12. ^ "Accused Russian reporter is freed after outcry". 11 June 2019. Retrieved 14 June 2019.
  13. ^ "Detained Russian journalist Ivan Golunov freed". Financial Times. Retrieved 14 June 2019. Rare victory for an independent journalist in Russia follows wide public anger over case
  14. ^ "How Ivan Golunov cost Putin more than Robert Mueller | Opinion". Newsweek. 14 June 2019. Retrieved 14 June 2019.
  15. ^ "Иван Голунов. Обо мне" [Ivan Golunov on "Snob"]. snob.ru (in Russian). Retrieved 11 June 2019.
  16. ^ a b c d e "Голунов Иван Валентинович" (in Russian). ruspekh.ru. 10 June 2019. Retrieved 17 September 2019.
  17. ^ a b "Reporter Ivan Golunov's Biggest Investigations". The Moscow Times. 10 June 2019. Retrieved 17 September 2019.
  18. ^ ""Христианского государства" не существует. Но за ним, возможно, стоит ФСБ "Медуза" выяснила, откуда взялись православные радикалы и что про них думают в РПЦ". redkollegia.org. 16 October 2017. Retrieved 18 September 2019.
  19. ^ "Гроб, кладбище, сотни миллиардов рублей. Как чиновники, силовики и бандиты делят похоронный рынок – и при чем тут Тесак". redkollegia.org. 14 August 2018. Retrieved 18 September 2019.
  20. ^ "Эффект Стрейзанд. Как делалось новое "похоронное" расследование: разговор" (in Russian). Meduza. 7 July 2019. Retrieved 17 September 2019.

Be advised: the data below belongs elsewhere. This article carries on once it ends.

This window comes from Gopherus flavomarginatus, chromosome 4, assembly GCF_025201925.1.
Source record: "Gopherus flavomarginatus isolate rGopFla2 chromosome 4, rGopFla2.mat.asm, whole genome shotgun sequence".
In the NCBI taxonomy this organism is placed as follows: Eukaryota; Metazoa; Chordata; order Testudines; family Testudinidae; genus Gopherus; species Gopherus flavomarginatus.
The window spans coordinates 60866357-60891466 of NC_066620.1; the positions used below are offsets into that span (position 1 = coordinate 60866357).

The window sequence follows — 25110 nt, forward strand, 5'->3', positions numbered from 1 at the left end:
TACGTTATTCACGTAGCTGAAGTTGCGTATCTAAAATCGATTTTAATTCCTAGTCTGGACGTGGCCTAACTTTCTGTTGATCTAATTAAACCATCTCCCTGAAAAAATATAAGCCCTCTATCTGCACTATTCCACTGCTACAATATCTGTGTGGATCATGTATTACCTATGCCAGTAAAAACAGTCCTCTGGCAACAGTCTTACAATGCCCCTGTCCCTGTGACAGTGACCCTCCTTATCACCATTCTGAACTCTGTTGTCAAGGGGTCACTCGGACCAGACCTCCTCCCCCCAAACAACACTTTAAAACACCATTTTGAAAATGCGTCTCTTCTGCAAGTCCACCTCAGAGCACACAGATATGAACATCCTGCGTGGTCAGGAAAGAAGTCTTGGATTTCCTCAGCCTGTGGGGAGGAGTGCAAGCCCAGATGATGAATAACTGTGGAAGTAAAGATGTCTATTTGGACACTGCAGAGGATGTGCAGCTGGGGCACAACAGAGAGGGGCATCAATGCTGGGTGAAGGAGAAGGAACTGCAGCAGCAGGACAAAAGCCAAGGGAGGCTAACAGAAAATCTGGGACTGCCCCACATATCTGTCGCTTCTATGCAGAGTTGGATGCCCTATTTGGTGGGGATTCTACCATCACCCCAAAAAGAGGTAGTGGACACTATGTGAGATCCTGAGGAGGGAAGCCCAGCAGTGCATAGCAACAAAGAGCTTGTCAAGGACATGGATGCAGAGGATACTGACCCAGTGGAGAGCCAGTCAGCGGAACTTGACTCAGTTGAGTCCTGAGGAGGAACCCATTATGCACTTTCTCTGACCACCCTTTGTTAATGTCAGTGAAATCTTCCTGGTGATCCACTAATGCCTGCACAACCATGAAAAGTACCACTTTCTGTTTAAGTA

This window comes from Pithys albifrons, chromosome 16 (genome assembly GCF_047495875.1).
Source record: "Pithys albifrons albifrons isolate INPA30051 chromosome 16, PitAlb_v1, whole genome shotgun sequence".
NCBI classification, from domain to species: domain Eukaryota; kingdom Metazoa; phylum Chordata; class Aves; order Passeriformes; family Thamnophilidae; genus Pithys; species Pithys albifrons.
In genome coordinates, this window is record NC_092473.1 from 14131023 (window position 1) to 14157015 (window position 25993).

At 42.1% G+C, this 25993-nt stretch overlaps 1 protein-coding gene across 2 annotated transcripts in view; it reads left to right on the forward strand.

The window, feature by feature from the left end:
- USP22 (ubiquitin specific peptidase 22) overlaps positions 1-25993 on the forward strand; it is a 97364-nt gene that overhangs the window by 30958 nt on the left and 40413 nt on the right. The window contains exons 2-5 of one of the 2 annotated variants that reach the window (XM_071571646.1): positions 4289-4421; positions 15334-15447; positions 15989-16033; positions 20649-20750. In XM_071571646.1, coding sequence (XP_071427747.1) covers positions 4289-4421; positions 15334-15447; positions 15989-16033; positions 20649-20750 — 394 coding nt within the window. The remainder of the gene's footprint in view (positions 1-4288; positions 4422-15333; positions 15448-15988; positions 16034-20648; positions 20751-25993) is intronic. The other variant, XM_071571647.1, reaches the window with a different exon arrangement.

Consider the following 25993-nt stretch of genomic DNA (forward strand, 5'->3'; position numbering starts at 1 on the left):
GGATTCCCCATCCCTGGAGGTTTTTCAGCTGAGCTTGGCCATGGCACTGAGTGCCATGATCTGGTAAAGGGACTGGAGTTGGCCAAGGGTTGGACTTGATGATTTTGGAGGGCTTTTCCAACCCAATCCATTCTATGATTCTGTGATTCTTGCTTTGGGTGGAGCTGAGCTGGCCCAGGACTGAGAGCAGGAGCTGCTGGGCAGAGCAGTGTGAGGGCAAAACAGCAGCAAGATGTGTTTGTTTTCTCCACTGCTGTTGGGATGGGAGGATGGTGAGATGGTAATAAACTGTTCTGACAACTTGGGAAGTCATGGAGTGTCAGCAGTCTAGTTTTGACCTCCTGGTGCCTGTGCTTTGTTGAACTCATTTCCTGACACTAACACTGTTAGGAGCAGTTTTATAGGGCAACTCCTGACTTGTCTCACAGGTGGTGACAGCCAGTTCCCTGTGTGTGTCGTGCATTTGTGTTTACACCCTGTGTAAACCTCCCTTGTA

21. ^ "'Meduza' correspondent Ivan Golunov arrested in Moscow A statement from CEO Galina Timchenko and editor-in-chief Ivan Kolpakov". meduza.io. Retrieved 14 June 2019.
  22. ^ Roth, Andrew (7 June 2019). "Russian police accused of arresting journalist on false charges". The Guardian. ISSN 0261-3077. Retrieved 7 June 2019.
  23. ^ ""Подстава и скотство": что говорят об аресте корреспондента "Медузы" Ивана Голунова" [Fraud and bestiality: what they say about the arrest of Meduza correspondent Ivan Golunov] (in Russian). 28 April 2019.
  24. ^ "Владимир Познер: "Арест Ивана Голунова — плевок в лицо всех журналистов России"" [Vladimir Pozner: "The arrest of Ivan Golunov is a spit in the face of all Russian journalists"]. meduza.io (in Russian). 8 June 2019.
  25. ^ Группа ДДТ, Юрий Шевчук: «Свободу Ивану Голунову!» on YouTube
  26. ^ Официальная страница Земфиры // VK
  27. ^ a b "Муратов и Венедиктов решили поручиться за журналиста Голунова" [Muratov and Venediktov decide to vouch for journalist Golunov]. Interfax (in Russian). 8 June 2019.
  28. ^ Свободу Ивану Голунову!
  29. ^ a b "На пикетах в поддержку Голунова задержали журналистов" [Journalists detained at pickets in support of Golunov]. RBK (in Russian). 7 June 2019.
  30. ^ "Собчак и Канделаки не поверили в журналиста "Медузы" – наркобарона" [Sobchak and Kandelaki did not believe in the journalist of "Medusa" – drug lord]. Daily Storm (in Russian). 7 June 2019.
  31. ^ БГ выступил в поддержку Ивана Голунова on YouTube